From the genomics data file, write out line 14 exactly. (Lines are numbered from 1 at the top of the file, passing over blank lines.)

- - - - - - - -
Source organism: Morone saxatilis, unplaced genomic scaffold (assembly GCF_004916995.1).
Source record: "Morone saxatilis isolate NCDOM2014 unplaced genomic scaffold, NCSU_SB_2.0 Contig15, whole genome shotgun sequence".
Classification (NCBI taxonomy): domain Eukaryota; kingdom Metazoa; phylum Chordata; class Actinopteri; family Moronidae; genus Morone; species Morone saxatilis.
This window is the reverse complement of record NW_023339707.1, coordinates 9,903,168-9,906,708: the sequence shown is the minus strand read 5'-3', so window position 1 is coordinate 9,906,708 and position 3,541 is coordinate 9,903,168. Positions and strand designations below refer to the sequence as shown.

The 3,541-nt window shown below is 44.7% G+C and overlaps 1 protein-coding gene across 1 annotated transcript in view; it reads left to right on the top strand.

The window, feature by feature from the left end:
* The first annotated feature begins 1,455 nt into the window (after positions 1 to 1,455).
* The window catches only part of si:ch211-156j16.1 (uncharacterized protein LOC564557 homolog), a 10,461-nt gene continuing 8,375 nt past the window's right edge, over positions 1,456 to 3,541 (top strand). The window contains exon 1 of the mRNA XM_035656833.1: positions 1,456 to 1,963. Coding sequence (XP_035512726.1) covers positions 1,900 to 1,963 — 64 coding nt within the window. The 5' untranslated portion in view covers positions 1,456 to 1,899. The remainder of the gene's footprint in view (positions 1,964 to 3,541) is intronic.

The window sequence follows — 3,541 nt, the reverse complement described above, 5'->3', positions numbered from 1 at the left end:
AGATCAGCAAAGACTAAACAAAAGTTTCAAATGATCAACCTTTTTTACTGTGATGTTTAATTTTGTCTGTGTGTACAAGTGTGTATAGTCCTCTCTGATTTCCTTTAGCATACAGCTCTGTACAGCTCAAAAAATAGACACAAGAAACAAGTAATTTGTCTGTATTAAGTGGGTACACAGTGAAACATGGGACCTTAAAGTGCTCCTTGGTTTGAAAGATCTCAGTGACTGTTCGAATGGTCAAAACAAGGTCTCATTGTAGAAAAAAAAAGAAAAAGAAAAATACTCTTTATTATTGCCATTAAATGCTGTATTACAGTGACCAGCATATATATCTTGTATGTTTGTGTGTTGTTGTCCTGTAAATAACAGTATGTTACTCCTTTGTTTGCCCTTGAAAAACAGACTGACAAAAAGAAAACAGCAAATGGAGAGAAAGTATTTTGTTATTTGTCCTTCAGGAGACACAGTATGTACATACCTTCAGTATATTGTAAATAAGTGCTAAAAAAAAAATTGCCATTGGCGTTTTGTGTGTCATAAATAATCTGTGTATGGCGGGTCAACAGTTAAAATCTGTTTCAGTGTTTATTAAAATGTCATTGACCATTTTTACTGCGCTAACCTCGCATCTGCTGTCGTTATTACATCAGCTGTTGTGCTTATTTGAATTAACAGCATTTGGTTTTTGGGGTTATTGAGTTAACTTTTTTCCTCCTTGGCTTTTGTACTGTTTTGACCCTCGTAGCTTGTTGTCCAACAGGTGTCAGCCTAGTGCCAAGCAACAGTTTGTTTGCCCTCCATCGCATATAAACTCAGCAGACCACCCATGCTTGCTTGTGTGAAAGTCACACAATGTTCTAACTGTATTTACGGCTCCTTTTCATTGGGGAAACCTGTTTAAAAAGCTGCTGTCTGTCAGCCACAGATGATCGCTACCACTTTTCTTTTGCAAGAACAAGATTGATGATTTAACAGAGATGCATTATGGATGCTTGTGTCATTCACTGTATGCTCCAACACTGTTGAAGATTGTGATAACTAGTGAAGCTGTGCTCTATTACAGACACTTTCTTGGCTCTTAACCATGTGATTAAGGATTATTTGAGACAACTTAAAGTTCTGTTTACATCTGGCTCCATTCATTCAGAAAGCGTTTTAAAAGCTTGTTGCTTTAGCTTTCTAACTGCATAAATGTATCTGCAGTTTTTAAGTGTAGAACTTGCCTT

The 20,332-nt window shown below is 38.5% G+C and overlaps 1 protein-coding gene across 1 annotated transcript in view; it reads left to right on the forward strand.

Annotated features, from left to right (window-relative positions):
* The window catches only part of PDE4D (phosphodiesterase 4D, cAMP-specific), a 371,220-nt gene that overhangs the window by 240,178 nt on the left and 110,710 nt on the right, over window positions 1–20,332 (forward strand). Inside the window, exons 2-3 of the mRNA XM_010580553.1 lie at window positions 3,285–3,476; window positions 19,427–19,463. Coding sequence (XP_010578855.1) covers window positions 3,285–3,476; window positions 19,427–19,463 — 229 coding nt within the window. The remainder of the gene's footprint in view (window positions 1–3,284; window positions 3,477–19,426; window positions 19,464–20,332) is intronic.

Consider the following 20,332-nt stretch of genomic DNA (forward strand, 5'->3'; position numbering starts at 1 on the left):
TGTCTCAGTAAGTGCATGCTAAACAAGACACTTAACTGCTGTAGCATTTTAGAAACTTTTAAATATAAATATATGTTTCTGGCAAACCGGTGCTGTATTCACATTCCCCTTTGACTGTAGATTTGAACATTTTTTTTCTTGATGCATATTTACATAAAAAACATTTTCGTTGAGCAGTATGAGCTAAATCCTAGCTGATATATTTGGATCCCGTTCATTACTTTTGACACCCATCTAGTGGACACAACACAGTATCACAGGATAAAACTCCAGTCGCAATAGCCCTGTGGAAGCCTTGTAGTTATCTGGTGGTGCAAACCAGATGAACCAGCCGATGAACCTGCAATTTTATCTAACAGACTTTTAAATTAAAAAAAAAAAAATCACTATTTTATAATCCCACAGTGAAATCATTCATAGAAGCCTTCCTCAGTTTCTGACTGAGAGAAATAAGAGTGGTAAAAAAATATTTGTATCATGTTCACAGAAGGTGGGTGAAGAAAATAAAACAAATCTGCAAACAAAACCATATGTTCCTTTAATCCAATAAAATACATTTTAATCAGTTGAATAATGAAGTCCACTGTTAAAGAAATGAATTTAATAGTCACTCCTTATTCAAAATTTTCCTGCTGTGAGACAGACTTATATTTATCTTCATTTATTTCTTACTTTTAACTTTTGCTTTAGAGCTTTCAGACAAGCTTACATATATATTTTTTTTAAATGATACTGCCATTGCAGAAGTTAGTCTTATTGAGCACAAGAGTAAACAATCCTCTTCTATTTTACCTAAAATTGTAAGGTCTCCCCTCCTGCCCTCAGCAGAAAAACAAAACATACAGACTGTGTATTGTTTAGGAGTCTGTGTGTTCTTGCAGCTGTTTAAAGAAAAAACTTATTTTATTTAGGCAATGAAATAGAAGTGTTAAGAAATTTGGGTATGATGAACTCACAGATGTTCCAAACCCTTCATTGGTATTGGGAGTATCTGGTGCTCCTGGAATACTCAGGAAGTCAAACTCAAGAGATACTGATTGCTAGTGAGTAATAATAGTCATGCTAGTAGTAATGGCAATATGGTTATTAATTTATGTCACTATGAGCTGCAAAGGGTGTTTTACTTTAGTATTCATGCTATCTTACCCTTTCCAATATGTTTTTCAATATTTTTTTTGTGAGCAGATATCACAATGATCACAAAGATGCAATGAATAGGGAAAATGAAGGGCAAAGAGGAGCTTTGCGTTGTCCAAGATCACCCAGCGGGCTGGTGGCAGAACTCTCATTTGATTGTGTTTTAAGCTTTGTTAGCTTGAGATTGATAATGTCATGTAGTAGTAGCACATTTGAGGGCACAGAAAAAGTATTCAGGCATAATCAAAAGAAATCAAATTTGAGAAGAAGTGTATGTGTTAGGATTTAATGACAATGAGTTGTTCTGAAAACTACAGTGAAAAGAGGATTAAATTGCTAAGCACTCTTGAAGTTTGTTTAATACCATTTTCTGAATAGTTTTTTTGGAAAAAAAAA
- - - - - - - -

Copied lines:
Consider the following 20,332-nt stretch of genomic DNA (forward strand, 5'->3'; position numbering starts at 1 on the left):